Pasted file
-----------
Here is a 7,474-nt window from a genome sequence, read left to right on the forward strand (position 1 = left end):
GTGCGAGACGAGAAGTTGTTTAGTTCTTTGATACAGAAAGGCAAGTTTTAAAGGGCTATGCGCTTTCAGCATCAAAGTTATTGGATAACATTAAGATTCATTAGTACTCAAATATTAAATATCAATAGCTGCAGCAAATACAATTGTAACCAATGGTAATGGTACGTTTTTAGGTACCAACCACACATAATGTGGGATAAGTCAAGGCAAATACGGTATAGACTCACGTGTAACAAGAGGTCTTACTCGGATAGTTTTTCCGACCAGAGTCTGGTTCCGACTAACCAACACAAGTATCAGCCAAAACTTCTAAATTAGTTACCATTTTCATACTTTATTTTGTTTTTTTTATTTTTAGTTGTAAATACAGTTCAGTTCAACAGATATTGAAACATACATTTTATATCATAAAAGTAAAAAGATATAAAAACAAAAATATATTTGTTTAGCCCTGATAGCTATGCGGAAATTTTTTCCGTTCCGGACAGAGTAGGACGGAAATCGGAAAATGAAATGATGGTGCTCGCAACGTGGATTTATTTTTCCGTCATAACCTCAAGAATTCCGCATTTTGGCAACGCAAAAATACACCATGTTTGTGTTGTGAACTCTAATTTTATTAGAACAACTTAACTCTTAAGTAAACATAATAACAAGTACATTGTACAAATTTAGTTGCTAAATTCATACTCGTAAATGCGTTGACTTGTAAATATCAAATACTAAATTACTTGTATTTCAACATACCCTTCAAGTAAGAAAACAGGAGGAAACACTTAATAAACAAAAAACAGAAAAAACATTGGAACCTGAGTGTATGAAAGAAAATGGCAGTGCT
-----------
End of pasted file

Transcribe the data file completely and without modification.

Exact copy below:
Here is a 7,474-nt window from a genome sequence, read left to right on the forward strand (position 1 = left end):
GTGCGAGACGAGAAGTTGTTTAGTTCTTTGATACAGAAAGGCAAGTTTTAAAGGGCTATGCGCTTTCAGCATCAAAGTTATTGGATAACATTAAGATTCATTAGTACTCAAATATTAAATATCAATAGCTGCAGCAAATACAATTGTAACCAATGGTAATGGTACGTTTTTAGGTACCAACCACACATAATGTGGGATAAGTCAAGGCAAATACGGTATAGACTCACGTGTAACAAGAGGTCTTACTCGGATAGTTTTTCCGACCAGAGTCTGGTTCCGACTAACCAACACAAGTATCAGCCAAAACTTCTAAATTAGTTACCATTTTCATACTTTATTTTGTTTTTTTTATTTTTAGTTGTAAATACAGTTCAGTTCAACAGATATTGAAACATACATTTTATATCATAAAAGTAAAAAGATATAAAAACAAAAATATATTTGTTTAGCCCTGATAGCTATGCGGAAATTTTTTCCGTTCCGGACAGAGTAGGACGGAAATCGGAAAATGAAATGATGGTGCTCGCAACGTGGATTTATTTTTCCGTCATAACCTCAAGAATTCCGCATTTTGGCAACGCAAAAATACACCATGTTTGTGTTGTGAACTCTAATTTTATTAGAACAACTTAACTCTTAAGTAAACATAATAACAAGTACATTGTACAAATTTAGTTGCTAAATTCATACTCGTAAATGCGTTGACTTGTAAATATCAAATACTAAATTACTTGTATTTCAACATACCCTTCAAGTAAGAAAACAGGAGGAAACACTTAATAAACAAAAAACAGAAAAAACATTGGAACCTGAGTGTATGAAAGAAAATGGCAGTGCT